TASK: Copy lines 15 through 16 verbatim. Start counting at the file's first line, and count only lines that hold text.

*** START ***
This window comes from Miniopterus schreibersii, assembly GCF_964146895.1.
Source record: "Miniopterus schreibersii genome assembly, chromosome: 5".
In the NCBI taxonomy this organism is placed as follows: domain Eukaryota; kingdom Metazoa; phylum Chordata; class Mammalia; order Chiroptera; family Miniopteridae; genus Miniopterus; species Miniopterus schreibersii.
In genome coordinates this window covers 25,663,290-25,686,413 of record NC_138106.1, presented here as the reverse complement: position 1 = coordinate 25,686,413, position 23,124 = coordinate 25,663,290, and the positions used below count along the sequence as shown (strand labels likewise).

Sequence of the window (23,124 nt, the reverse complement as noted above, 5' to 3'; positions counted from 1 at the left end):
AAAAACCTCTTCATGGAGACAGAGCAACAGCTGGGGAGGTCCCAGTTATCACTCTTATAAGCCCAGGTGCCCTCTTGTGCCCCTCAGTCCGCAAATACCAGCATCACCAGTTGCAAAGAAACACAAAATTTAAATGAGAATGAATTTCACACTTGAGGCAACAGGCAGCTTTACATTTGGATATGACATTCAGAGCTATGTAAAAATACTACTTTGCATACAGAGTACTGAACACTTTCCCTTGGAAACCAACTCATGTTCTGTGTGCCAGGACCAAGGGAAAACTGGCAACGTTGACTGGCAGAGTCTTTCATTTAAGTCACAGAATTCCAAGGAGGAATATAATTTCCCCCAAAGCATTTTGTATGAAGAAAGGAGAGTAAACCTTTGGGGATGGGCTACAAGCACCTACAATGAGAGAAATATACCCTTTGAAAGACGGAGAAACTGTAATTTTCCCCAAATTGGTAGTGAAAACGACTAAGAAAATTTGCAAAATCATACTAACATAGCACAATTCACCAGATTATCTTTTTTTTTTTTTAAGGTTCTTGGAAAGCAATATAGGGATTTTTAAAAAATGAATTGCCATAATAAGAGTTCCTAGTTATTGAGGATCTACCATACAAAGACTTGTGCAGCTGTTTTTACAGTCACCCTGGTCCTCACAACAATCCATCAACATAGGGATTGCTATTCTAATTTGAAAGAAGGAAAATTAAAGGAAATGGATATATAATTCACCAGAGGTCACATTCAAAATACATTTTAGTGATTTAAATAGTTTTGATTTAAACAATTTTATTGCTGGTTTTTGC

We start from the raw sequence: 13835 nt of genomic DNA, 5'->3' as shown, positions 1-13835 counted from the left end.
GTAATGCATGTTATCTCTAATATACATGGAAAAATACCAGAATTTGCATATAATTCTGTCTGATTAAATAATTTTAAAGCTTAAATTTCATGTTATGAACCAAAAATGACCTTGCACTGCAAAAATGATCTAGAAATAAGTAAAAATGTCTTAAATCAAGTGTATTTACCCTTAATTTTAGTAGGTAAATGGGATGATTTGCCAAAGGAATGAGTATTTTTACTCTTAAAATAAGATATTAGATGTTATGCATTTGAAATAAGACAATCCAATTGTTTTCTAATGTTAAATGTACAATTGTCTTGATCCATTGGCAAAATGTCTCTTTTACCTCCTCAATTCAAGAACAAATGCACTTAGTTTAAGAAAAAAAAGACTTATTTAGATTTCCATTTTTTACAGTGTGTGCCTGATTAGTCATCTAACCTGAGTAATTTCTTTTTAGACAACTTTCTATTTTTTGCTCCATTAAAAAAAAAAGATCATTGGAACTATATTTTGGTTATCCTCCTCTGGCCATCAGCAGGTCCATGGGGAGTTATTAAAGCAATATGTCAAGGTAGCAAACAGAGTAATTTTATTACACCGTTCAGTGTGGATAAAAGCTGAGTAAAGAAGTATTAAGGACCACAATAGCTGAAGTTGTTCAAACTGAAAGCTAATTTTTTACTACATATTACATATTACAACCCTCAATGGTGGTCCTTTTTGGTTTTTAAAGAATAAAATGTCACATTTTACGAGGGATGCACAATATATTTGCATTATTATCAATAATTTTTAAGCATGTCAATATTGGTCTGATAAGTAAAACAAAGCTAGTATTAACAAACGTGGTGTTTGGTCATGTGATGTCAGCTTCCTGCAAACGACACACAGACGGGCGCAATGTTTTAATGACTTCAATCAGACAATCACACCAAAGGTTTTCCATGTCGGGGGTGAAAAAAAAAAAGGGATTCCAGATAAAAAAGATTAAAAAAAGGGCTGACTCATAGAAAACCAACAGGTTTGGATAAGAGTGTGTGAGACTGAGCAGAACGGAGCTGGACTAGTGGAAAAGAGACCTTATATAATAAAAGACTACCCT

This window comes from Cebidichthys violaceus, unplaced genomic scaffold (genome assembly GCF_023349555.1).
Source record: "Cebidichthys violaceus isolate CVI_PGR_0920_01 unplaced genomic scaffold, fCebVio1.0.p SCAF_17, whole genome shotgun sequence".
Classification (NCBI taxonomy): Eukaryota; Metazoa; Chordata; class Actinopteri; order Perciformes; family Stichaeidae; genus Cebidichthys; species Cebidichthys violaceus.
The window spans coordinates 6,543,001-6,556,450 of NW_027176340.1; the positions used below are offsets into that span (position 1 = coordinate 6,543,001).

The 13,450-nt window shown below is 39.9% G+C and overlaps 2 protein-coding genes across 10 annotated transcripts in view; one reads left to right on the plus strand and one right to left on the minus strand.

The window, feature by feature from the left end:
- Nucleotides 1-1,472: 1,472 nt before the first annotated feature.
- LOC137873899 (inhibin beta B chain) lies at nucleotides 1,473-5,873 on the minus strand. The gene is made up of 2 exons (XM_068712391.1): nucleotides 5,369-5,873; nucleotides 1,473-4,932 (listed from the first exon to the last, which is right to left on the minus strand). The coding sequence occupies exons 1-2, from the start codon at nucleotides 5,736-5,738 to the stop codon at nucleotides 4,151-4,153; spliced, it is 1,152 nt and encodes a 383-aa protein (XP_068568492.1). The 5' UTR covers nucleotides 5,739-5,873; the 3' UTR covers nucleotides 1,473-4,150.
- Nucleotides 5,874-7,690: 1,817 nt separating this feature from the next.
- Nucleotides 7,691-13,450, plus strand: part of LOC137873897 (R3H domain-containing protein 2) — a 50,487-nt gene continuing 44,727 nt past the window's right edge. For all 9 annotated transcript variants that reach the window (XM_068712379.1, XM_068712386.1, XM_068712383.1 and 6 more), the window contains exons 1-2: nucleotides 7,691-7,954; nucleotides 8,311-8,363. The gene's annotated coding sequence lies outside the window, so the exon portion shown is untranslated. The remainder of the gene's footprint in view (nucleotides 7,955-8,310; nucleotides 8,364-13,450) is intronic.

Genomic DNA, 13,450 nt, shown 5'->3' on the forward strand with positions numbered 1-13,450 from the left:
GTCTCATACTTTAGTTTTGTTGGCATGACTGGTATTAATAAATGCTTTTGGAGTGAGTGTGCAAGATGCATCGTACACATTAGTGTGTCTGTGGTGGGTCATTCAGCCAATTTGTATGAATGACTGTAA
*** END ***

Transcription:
- Nucleotides 1-1,472: 1,472 nt before the first annotated feature.
- LOC137873899 (inhibin beta B chain) lies at nucleotides 1,473-5,873 on the minus strand. The gene is made up of 2 exons (XM_068712391.1): nucleotides 5,369-5,873; nucleotides 1,473-4,932 (listed from the first exon to the last, which is right to left on the minus strand). The coding sequence occupies exons 1-2, from the start codon at nucleotides 5,736-5,738 to the stop codon at nucleotides 4,151-4,153; spliced, it is 1,152 nt and encodes a 383-aa protein (XP_068568492.1). The 5' UTR covers nucleotides 5,739-5,873; the 3' UTR covers nucleotides 1,473-4,150.